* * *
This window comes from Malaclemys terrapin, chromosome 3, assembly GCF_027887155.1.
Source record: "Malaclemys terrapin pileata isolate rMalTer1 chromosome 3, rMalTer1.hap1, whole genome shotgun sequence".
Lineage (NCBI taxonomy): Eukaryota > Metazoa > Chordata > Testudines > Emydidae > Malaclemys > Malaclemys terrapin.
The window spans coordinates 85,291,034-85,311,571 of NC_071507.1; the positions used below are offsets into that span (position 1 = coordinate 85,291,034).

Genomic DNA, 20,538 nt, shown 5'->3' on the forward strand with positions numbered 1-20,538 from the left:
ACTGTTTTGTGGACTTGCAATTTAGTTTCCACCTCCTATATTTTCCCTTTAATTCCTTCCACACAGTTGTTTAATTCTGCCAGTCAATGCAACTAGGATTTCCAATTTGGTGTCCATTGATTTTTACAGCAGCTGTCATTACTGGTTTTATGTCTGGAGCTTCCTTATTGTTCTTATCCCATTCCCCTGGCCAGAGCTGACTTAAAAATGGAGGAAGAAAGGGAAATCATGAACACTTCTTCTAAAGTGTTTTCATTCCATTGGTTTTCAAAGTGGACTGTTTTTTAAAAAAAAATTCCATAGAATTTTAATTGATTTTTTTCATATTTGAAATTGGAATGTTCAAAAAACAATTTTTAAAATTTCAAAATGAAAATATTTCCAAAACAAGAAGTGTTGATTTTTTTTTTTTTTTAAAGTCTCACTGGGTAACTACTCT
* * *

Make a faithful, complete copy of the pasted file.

This window comes from Malaclemys terrapin, chromosome 3, assembly GCF_027887155.1.
Source record: "Malaclemys terrapin pileata isolate rMalTer1 chromosome 3, rMalTer1.hap1, whole genome shotgun sequence".
Lineage (NCBI taxonomy): Eukaryota > Metazoa > Chordata > Testudines > Emydidae > Malaclemys > Malaclemys terrapin.
The window spans coordinates 85,291,034-85,311,571 of NC_071507.1; the positions used below are offsets into that span (position 1 = coordinate 85,291,034).

Genomic DNA, 20,538 nt, shown 5'->3' on the forward strand with positions numbered 1-20,538 from the left:
ACTGTTTTGTGGACTTGCAATTTAGTTTCCACCTCCTATATTTTCCCTTTAATTCCTTCCACACAGTTGTTTAATTCTGCCAGTCAATGCAACTAGGATTTCCAATTTGGTGTCCATTGATTTTTACAGCAGCTGTCATTACTGGTTTTATGTCTGGAGCTTCCTTATTGTTCTTATCCCATTCCCCTGGCCAGAGCTGACTTAAAAATGGAGGAAGAAAGGGAAATCATGAACACTTCTTCTAAAGTGTTTTCATTCCATTGGTTTTCAAAGTGGACTGTTTTTTAAAAAAAAATTCCATAGAATTTTAATTGATTTTTTTCATATTTGAAATTGGAATGTTCAAAAAACAATTTTTAAAATTTCAAAATGAAAATATTTCCAAAACAAGAAGTGTTGATTTTTTTTTTTTTTTAAAGTCTCACTGGGTAACTACTCT